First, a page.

PEPPERELL -- After more than 40 years of nomadic existence, Pepperell Aid Community to Home will finally have a home. PACH will be permanently sewn into the fabric of the Hollis Street neighborhood. The public is invited to a walkthrough of the new facility on Sept. 21, ahead of the projected formal opening on October 1, when a formal ribbon-cutting ceremony will occur.

The popular food pantry, which feeds nearly 200 families per month, will move out of the Peter Fitzpatrick School, where it has been for at least 10 years. Following a successful fund-raising campaign that helped secure a mortgage on 66 Hollis St. The food pantry has been packing bags for others but will now be packing its own bags in preparation for relocation.

The new location looks much like a home, except for the expansive backside parking lot, among the other single-family dwellings in the residential neighborhood. Lush green lawn leads the way to the bright red building which has 2,200 square feet of space plus another 2,000 in basement.

"The move, and the month-to-month operations, is a community effort," said Patricia Thorpe, a long-time volunteer for PACH. "Hanaford's donates meat to us every month and Donelan's market also gives us a lot." Local farmers donate fresh produce regularly and other merchants offer cleaning supplies, sundries and toiletries. The Lawrence Library fills the bookshelves with donated books, even the federal government chips in with the regular deliveries of USDA surplus canned goods.


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Everything will travel the 1.1 miles to the new shelves and storerooms of the Hollis Street address.

"In the old location," explained Thorpe, who is also on the board of directors, "we had to put the groceries into the bags ourselves in the back room. There was just not room for people to come in and walk around. It was a lot of space but spread out over several different, small rooms." The new location offers a vast central area where clients can come in and choose right from the shelves and new coolers, according to their needs.

"We plan to keep the same hours of operation," 5-7 p.m., Tuesdays and Thursday only, she said. "We understand that this is a quiet neighborhood and that people don't want a lot of traffic coming in and out. We may, in the future explore the idea of opening on weekends."

Within the scope of the plan, and a benefit of the ongoing fundraising campaign, is a huge new walk-in freezer that will occupy a corner of the newly renovated basement. The community involvement spills over into the actual structure and construction as well. Local building contractor, Dick Egan performed the bulk of the work, most at no or low cost while Preferred Plumbing and Heating did the mechanical along with Wilson Brothers Heating Company. The contractors supplied their own materials.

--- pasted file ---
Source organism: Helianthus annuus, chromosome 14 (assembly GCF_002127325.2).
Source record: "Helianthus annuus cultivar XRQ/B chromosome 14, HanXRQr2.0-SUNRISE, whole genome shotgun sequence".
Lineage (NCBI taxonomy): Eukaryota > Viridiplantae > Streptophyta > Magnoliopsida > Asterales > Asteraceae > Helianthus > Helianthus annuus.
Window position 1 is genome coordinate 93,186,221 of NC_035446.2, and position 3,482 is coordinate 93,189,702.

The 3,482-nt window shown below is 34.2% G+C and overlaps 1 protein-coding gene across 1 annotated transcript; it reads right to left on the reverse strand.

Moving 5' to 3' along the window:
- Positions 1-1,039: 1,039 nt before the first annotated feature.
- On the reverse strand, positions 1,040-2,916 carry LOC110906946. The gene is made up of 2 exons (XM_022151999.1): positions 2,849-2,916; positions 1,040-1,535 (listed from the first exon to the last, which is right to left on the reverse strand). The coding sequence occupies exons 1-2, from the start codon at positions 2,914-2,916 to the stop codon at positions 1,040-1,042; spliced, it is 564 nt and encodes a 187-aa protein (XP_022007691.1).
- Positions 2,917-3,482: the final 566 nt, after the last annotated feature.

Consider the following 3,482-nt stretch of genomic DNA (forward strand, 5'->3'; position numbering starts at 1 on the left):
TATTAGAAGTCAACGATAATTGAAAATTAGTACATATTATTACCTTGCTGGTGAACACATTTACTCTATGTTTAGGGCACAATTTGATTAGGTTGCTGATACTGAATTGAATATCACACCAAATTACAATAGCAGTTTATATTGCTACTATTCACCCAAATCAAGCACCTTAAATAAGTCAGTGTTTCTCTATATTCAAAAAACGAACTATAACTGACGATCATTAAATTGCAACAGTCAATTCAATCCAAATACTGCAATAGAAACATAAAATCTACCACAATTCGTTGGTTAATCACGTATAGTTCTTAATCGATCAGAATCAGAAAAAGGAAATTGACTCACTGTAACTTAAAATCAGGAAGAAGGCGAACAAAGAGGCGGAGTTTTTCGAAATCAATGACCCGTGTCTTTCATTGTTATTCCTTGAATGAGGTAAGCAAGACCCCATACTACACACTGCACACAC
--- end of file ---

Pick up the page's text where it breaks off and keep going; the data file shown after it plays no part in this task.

Egan also did the internal design, based on the existing layout and according to PACH's planned use of the space. Dana Wallboard Company donated the sheetrock while several local businesses provided cash and other ancillary items. The 'community' aspect of the endeavor runneth over even into the physical movement of the pantry. Pepperell-based Bormann Brothers Moving Company will supply the vehicles and manpower needed to transport the entire stocks of products and administrative gear to Hollis Street.

The Fitzpatrick School building, which until recently also housed the North Middlesex Regional School District offices, will be returned to the stewardship of the town. It is unclear exactly what the town will do with the building but a "reuse" committee has been formed to create a list of options.

PACH is unique to other area food-banks in that they make deliveries to shut-ins and the immobile, although the building is ADA-compliant and all within one floor for business. Everything occurs along the backside of the building, out of site from the road. Clients walk in through one door to check in with a volunteer. They fill their shopping bags per the allowable amounts based on family size then exit through another door. As many as 190 people do this, twice a month, feeding by extension to family members about 400 people.